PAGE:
I wish I could say that I’m surprised at some of the comments where a poster is upset that Maltin didn’t like a film that they did. Obviously, there will be a diversity of opinions about film and I have no problem with that, especially when someone outlines why they did or did not like a film in a clear, concise way. I don’t agree with Maltin’s opinions of some films but to me that’s not what makes him valuable to me as a resource.

Leonard Maltin has appealed to me for many years because of the consistency of his opinions. There are some major figures in the movie review business who will strongly like, and then strongly dislike, two films for exactly the same reasons – in some cases consecutive films in a series (i.e. James Bond or Star Trek)! I have found Maltin’s opinions and tastes to be, dare I say, predictable. Which is very valuable to me because I can then say “Well, even though he didn’t like this film based on what he said I know that I’ll enjoy it”. That makes him, to me, one of the most useful reviewers around. I don’t read movie reviews to bolster the opinion I’ve already decided to have; I read reviews to figure out whether I will like a film. How I’m able to figure that out doesn’t matter as long as I *am* able to figure it out.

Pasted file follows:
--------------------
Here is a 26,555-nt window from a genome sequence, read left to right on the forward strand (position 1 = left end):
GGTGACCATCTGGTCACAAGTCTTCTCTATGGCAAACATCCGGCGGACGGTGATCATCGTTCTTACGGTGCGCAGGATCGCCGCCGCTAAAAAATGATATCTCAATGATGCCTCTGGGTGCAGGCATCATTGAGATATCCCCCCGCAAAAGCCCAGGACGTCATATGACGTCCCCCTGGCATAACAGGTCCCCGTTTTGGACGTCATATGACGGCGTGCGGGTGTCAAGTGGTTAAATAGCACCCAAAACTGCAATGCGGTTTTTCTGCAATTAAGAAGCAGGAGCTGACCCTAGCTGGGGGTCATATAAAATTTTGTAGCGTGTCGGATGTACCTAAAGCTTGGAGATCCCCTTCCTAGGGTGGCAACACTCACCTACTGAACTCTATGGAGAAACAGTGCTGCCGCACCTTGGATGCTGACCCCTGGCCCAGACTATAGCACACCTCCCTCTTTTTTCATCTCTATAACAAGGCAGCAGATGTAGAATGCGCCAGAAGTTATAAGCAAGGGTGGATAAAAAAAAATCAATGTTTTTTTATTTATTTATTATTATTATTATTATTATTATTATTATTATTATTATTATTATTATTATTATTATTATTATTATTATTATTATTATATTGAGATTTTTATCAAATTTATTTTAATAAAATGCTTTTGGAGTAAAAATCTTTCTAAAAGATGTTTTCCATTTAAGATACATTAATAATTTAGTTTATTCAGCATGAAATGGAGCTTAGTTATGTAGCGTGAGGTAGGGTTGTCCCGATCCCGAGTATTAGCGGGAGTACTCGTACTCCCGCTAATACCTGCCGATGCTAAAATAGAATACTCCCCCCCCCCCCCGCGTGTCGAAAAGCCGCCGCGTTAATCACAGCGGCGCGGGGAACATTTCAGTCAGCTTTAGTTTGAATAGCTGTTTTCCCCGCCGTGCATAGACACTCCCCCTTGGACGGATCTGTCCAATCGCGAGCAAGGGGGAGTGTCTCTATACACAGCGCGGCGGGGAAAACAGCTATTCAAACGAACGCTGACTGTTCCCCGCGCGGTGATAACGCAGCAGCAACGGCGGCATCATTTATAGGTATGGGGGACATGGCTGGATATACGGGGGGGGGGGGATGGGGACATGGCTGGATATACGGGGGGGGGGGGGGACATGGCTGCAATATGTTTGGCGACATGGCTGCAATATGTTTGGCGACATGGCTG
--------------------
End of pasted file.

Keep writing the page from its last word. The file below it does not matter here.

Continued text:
Mr. Maltin,

I doubt if you actually have the time to read through the comments sections of your online reviews (such as this one), but I have a request…no…make that a plea.

Each year I buy a paperback edition of your film guide, and I think it’s the best on the market. However…there are certain films, and filmmakers, who seem rather conspicuous by their absence. For instance, case in point, the legendary Czech director Frantisek Vlacil. Several of his films, including masterpieces like The White Dove, The Valley of the Bees, and Marketa Lazarova are now all available on DVD (I own them all). Also, strangely absent are films like Shohei Imamura’s Palm d’Or winning The Ballad of Narayama, and Kieslowski’s The Decalogue. Such works of art shouldn’t be absent from the pages of the best film guide on the market.

In closing, I implore you to expand the foreign titles in your guide, and give them the same respect you show English language cinema.

Thanks so much for your time.

Michael McKay

Eugene P. Helowoski

I feel the exact same way Tom. I purchase his $10 book every year and have since 1996. I must say though that i felt Maltin seemed albeit generous with his rare **** the other year with Frost/Nixon, The Curious Case of Benjamin Button, and especially Slumdog Millionaire which i felt by the time i watched it on dvd, with all of the raising awareness of poor kids in Dubai…there was just too much of all of that before i even watched it, i just could not sit down and watch it. I did think Frost/Nixon and Benjamin Button were good though, just surprised maltin liked them especially button’s 160 minute runtime.

Upstart Guide - Charles Morgan